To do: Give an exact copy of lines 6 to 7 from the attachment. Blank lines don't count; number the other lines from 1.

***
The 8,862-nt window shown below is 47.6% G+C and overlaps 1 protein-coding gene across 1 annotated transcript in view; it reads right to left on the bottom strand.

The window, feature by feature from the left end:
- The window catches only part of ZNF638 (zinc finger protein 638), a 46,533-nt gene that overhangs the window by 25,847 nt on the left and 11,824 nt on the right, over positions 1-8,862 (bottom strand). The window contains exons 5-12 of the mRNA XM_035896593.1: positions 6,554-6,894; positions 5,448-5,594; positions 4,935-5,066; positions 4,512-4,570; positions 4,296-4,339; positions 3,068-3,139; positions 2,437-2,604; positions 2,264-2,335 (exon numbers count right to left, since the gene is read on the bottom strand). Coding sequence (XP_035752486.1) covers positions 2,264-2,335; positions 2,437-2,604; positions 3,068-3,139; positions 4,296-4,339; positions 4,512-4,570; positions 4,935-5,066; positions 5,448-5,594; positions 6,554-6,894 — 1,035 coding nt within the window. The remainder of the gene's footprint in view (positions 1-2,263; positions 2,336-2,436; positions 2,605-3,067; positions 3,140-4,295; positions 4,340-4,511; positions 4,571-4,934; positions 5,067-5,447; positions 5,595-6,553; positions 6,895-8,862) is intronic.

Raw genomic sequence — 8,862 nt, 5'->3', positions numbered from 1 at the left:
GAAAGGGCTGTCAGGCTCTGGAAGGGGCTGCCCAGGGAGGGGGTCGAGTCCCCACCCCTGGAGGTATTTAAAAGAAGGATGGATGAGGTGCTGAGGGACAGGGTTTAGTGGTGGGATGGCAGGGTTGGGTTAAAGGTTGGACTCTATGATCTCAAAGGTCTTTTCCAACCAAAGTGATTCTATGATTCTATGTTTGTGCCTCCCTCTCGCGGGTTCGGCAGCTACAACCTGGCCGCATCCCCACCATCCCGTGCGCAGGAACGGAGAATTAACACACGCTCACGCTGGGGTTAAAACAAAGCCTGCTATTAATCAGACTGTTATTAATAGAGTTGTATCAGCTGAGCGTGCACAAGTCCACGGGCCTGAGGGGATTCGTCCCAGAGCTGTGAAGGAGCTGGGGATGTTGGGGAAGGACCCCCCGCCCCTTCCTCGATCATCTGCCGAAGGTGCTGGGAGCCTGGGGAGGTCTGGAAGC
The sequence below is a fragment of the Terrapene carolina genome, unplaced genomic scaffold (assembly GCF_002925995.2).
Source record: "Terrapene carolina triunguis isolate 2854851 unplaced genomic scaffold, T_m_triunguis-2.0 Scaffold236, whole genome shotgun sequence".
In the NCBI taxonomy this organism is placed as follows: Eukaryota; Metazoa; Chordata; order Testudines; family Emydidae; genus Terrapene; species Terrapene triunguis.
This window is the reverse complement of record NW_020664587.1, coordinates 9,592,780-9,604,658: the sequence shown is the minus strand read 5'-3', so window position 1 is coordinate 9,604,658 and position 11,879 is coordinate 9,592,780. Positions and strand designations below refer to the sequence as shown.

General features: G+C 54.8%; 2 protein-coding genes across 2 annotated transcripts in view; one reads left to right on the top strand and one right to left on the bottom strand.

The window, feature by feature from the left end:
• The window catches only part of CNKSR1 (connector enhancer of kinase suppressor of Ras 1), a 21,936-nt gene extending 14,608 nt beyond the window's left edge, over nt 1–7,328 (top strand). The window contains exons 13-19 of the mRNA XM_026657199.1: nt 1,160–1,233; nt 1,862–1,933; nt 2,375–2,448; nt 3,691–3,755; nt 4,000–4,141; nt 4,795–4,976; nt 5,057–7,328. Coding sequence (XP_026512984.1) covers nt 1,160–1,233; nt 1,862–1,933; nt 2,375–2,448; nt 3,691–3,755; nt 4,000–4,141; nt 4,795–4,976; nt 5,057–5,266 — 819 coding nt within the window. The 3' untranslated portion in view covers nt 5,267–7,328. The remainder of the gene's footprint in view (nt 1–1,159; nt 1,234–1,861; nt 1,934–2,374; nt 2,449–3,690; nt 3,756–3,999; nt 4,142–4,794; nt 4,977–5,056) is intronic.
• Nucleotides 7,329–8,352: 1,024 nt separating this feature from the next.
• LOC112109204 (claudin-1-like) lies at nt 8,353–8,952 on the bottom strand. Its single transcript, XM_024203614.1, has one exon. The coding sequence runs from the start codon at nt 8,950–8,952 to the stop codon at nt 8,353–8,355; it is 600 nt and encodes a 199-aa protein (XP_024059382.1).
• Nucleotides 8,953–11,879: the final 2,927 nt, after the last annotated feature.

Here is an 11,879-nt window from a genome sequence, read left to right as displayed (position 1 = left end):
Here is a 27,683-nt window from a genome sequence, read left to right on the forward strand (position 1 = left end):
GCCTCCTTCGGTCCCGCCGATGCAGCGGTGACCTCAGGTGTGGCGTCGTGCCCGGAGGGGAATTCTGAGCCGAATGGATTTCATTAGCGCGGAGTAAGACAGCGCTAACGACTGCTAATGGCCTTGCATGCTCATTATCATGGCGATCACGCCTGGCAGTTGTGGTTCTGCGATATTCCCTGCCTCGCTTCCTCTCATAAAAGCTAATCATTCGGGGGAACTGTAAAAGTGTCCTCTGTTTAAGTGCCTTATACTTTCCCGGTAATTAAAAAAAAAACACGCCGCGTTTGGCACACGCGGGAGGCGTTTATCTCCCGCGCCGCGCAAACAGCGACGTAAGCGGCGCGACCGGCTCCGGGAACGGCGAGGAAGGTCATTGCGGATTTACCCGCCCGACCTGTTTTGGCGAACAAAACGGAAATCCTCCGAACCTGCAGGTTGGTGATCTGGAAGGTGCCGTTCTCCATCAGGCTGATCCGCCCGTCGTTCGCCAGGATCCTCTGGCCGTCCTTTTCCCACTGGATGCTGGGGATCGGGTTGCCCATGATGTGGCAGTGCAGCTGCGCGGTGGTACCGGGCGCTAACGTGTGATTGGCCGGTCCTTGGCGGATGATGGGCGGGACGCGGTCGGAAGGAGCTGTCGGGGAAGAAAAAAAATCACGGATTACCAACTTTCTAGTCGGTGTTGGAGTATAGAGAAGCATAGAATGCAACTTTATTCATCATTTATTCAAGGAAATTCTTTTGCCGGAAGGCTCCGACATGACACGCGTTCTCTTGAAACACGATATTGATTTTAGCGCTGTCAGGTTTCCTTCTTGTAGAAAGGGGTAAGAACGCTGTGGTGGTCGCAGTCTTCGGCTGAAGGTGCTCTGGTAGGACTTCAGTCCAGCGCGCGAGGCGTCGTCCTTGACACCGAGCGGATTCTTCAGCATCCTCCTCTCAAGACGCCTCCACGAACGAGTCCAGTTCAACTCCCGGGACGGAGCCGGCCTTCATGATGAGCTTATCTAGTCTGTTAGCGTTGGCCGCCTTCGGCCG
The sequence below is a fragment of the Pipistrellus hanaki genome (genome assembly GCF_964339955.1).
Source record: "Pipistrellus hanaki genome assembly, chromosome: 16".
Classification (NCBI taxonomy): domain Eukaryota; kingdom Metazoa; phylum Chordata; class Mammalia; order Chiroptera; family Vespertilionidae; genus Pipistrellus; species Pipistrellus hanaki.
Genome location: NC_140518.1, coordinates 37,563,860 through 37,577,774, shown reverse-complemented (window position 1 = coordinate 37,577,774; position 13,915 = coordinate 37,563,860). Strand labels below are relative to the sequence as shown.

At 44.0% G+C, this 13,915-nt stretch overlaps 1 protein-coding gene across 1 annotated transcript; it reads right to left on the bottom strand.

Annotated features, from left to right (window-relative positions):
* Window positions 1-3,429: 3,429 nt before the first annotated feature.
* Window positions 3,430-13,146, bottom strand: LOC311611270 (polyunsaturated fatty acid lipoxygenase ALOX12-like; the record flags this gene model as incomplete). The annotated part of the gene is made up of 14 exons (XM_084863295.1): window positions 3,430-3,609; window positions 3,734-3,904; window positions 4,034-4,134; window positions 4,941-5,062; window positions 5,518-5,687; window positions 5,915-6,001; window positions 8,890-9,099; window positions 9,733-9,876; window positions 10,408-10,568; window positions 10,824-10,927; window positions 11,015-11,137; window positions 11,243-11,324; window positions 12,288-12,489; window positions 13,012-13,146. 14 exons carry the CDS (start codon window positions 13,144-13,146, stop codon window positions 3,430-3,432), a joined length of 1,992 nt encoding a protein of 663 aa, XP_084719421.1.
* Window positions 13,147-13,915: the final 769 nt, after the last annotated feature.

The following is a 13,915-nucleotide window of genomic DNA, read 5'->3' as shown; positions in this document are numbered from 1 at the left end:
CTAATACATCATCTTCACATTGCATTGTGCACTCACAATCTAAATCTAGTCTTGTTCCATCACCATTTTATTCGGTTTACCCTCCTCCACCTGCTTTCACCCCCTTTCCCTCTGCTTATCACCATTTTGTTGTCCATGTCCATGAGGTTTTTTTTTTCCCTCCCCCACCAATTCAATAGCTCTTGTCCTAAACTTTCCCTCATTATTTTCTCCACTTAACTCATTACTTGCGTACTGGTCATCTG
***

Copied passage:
The sequence below is a fragment of the Terrapene carolina genome, unplaced genomic scaffold (assembly GCF_002925995.2).
Source record: "Terrapene carolina triunguis isolate 2854851 unplaced genomic scaffold, T_m_triunguis-2.0 Scaffold236, whole genome shotgun sequence".